- Build up rural income resilience against climate shocks through (i) the implementation of rural plans for the diversification of economic activities towards non-agricultural branches, (ii) more support for the agri-food industry for a better exploitation of agricultural products, (iii) a thorough revision of the aggregation formula in agriculture, and (iv) a reduction in input costs for farmers through appropriate subsidies during periods of excessive inflation.
In terms of governance, it is imperative that an ex-ante evaluation of the “green generation” plan (2020-2030) be carried out, along with periodic assessments by independent experts of progress towards the implementation of the plan.
Retirement is the thrust of the Council’s fourth key focal theme, where the emphasis is on the need to accelerate the pace of structural, comprehensive reform of the sector. In this regard, the Council recommends a number of actions to be taken forward, including:
- Urgently establish a clearly set-out, binding implementation schedule for the main reform phases, in consultation with socioeconomic partners.
- Lay down the necessary legislation and regulations for convergent pension schemes.
- Ultimately establish a unified national pension scheme, in line with the approved all-inclusive reform schedule. The plan shall be based on three pillars: namely, (i) a basic, compulsory pay-as-you-go pension plan for all public and private sector workers and the self-employed, (ii) a supplementary, compulsory and contributory scheme for over pensionable wage ceiling, and (iii) a private insurance covered retirement scheme that is optional and individually funded.
- Establish a no-below-poverty-line “minimum old age income”.
- Lay down, by law, effective pension scheme management and steering instruments, to ensure their financial sustainability and adequacy with financial, social, economic and demographic developments.
- On the financing side: (i) take into account employers’ financing capacities and pension members’ contribution capacity, (ii) review the reserve fund investment policy within an integrated approach that accounts for objectives, impact, management and control, and (iii) devote 2%-to-4%-point VAT rate social protection expenditure, including on pension schemes.
The last key thematic focal point of this report is dedicated to the question of energy transition as a strategic project of which the successful outcome would contribute greatly to the social and environmental economic development of Morocco. In this respect, the Council pointed out that the 2009 Energy Strategy project experienced several delays, particularly as regards its target outcomes for renewable energy development and energy efficiency. Constant crises running the gamut from the coronavirus health pandemic to the current energy crisis have brought increased vulnerability to the energy sector. Not only has this strongly impacted the purchasing power of Moroccan consumers, but it has also adversely affected the economic fabric and the country’s balance of payments, thus threatening to undermine its energy sovereignty. Moreover, the energy sector, particularly renewable energy, is lacking both in strategic planning to ensure coordinated and convergent action of all stakeholders concerned, in addition to the inadequacy of the legal armoury available.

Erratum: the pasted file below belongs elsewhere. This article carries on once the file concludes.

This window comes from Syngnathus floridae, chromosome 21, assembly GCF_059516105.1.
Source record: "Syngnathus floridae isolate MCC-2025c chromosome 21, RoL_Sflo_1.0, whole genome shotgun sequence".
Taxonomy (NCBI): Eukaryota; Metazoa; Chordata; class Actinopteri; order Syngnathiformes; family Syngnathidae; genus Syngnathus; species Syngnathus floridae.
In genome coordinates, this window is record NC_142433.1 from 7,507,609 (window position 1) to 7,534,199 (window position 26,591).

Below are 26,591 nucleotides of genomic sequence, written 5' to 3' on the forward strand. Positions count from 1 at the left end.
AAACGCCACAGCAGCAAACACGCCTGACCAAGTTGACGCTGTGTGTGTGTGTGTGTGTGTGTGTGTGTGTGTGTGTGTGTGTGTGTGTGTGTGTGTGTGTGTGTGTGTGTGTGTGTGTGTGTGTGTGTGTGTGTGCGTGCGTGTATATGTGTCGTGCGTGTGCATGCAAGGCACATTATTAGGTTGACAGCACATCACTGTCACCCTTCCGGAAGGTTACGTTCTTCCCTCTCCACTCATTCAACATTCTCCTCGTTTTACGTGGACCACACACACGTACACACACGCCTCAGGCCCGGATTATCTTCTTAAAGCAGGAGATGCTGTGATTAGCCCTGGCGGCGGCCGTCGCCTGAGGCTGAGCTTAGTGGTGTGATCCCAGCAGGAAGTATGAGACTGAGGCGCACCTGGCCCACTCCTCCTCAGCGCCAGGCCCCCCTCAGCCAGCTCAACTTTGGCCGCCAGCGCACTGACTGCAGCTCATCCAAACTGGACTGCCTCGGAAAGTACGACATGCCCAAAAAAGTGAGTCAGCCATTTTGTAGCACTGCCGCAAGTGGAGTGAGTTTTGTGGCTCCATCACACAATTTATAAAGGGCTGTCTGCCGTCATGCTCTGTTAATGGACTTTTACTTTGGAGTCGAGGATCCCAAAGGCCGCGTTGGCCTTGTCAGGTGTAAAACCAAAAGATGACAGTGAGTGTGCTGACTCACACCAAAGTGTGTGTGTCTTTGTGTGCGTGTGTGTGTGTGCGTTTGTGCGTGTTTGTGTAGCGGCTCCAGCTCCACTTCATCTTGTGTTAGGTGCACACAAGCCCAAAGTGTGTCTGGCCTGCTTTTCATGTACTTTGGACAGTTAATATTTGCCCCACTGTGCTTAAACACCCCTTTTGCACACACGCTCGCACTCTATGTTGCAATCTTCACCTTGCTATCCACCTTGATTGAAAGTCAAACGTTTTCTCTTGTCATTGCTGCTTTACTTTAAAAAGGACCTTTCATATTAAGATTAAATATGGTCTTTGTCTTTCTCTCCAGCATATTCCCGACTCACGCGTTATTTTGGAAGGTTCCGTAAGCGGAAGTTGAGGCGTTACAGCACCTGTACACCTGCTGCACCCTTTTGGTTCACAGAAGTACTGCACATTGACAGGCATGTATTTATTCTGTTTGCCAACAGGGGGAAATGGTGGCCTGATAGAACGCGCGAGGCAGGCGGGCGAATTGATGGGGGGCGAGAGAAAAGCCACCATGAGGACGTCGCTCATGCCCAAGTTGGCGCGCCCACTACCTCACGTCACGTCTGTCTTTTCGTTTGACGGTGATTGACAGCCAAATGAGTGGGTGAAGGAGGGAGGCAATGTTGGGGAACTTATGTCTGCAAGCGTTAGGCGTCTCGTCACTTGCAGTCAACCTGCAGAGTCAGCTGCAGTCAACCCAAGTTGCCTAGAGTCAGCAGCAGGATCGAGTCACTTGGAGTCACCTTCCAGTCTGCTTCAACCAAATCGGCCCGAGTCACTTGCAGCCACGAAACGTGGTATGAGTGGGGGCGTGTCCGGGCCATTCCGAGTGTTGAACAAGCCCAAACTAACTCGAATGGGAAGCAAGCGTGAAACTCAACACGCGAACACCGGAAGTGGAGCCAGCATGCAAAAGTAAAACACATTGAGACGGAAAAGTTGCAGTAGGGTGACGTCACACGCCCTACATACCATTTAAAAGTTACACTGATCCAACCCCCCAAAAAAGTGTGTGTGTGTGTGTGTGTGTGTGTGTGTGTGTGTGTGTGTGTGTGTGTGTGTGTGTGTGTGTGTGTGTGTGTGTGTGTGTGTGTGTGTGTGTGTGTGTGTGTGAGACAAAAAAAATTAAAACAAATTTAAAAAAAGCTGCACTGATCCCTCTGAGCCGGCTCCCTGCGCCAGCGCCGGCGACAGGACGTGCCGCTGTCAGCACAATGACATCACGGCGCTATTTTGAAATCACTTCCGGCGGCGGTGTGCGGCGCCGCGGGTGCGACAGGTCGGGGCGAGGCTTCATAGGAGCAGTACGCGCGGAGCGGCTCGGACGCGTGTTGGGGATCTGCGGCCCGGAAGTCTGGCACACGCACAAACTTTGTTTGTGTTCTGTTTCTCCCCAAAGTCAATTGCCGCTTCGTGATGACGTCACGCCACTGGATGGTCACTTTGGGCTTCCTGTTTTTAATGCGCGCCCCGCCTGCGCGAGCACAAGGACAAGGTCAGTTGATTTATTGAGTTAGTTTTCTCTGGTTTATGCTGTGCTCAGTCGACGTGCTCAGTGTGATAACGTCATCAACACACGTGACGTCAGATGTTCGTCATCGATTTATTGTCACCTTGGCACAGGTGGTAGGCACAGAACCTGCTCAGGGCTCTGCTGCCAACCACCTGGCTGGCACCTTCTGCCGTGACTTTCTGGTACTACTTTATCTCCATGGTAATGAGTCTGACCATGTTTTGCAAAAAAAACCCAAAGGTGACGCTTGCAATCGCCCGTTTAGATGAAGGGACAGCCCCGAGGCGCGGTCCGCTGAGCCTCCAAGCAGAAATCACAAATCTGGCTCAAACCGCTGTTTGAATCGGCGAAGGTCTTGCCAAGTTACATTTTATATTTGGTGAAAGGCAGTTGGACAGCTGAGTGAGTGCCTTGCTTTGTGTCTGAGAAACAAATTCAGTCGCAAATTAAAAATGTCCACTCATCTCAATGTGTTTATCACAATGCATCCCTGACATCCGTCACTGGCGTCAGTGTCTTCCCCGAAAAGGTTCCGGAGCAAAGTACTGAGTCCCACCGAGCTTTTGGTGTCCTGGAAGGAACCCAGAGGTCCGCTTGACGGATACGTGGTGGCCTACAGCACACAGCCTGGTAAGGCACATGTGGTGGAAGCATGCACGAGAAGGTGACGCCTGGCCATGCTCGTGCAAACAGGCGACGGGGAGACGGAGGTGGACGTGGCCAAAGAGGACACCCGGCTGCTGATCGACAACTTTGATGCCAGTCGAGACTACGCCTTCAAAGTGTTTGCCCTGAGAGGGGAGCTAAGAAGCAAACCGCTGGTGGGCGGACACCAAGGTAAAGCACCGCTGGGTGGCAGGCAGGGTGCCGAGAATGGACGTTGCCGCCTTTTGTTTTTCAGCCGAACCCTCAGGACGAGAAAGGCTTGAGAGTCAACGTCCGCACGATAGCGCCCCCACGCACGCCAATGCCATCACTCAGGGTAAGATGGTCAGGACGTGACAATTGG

Amid such conditions, Morocco’s current energy mix is found to be dependent on fossil fuels. Besides, Morocco is still struggling to make headway in its transition to green energy alternatives.
Given this situation, Morocco must urgently make the necessary reforms, while carefully assessing its future investment choices, to successfully forge ahead with its energy transition and economy electrification project. To this end, the Council recommends what follows:
- Adopt a concerted approach to developing a renewed national energy strategy fully aligned to the New Development Model’s recommendations. For this purpose, the following measures are required:
- Lay down a new institutional architecture of Morocco’s energy system, while establishing a strong and autonomous regulatory body.
- Redefine the optimal energy mix based on the acceleration of renewable energies and the increase in the share of natural gas as a key driver of Morocco’s transition energy, in lieu of other more polluting fossil fuels.
- Expedite the reform of energy companies and public institutions in support of Morocco’s new energy strategy.
- Strengthen Morocco’s energy sovereignty. To this end, the Council has the following recommendations:
- Put in place a joint and expanded governance structure for major energy sector projects (the Maghreb-Europe Gas Pipeline “GME”, the Nigeria-Morocco Gas Pipeline, infrastructure, etc.), to avoid working in silos and engage all parties concerned to bring their skills together.
- Conduct a thorough assessment of the possibility of building a liquefied natural gas regasification terminal, based on the future evolution of national natural gas demand, while choosing the least costly investment for its construction, through public-private partnerships.
- Accelerate the implementation of the Moroccan part “Dorsale Atlantique”, linking Morocco to Mauritania and Senegal, of the Morocco-Nigeria Gas Pipeline project.
- Speed up the implementation of the national energy security stock management system.
- Implement a coordinated energy efficiency policy.
- Consolidate Morocco’s attractiveness in renewable energy market, such as through: